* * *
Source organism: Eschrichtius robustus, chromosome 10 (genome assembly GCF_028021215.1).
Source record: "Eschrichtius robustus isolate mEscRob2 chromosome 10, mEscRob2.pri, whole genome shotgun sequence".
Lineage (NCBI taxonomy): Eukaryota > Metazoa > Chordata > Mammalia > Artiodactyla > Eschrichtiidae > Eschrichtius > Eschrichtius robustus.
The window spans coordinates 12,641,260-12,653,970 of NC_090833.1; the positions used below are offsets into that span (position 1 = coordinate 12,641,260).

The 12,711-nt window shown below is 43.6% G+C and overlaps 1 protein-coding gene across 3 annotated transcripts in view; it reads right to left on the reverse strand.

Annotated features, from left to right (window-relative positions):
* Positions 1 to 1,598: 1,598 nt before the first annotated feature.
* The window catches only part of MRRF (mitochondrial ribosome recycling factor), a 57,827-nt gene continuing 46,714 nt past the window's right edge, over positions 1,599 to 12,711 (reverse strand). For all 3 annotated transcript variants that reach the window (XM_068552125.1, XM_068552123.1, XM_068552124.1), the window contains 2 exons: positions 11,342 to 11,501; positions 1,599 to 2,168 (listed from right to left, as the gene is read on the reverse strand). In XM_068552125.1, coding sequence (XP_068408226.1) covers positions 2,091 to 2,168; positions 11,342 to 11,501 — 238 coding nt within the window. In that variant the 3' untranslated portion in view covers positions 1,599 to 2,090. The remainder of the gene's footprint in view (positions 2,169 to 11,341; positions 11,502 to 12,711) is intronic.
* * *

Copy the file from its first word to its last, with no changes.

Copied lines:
Source organism: Eschrichtius robustus, chromosome 10 (genome assembly GCF_028021215.1).
Source record: "Eschrichtius robustus isolate mEscRob2 chromosome 10, mEscRob2.pri, whole genome shotgun sequence".
Lineage (NCBI taxonomy): Eukaryota > Metazoa > Chordata > Mammalia > Artiodactyla > Eschrichtiidae > Eschrichtius > Eschrichtius robustus.
The window spans coordinates 12,641,260-12,653,970 of NC_090833.1; the positions used below are offsets into that span (position 1 = coordinate 12,641,260).

The 12,711-nt window shown below is 43.6% G+C and overlaps 1 protein-coding gene across 3 annotated transcripts in view; it reads right to left on the reverse strand.

Annotated features, from left to right (window-relative positions):
* Positions 1 to 1,598: 1,598 nt before the first annotated feature.
* The window catches only part of MRRF (mitochondrial ribosome recycling factor), a 57,827-nt gene continuing 46,714 nt past the window's right edge, over positions 1,599 to 12,711 (reverse strand). For all 3 annotated transcript variants that reach the window (XM_068552125.1, XM_068552123.1, XM_068552124.1), the window contains 2 exons: positions 11,342 to 11,501; positions 1,599 to 2,168 (listed from right to left, as the gene is read on the reverse strand). In XM_068552125.1, coding sequence (XP_068408226.1) covers positions 2,091 to 2,168; positions 11,342 to 11,501 — 238 coding nt within the window. In that variant the 3' untranslated portion in view covers positions 1,599 to 2,090. The remainder of the gene's footprint in view (positions 2,169 to 11,341; positions 11,502 to 12,711) is intronic.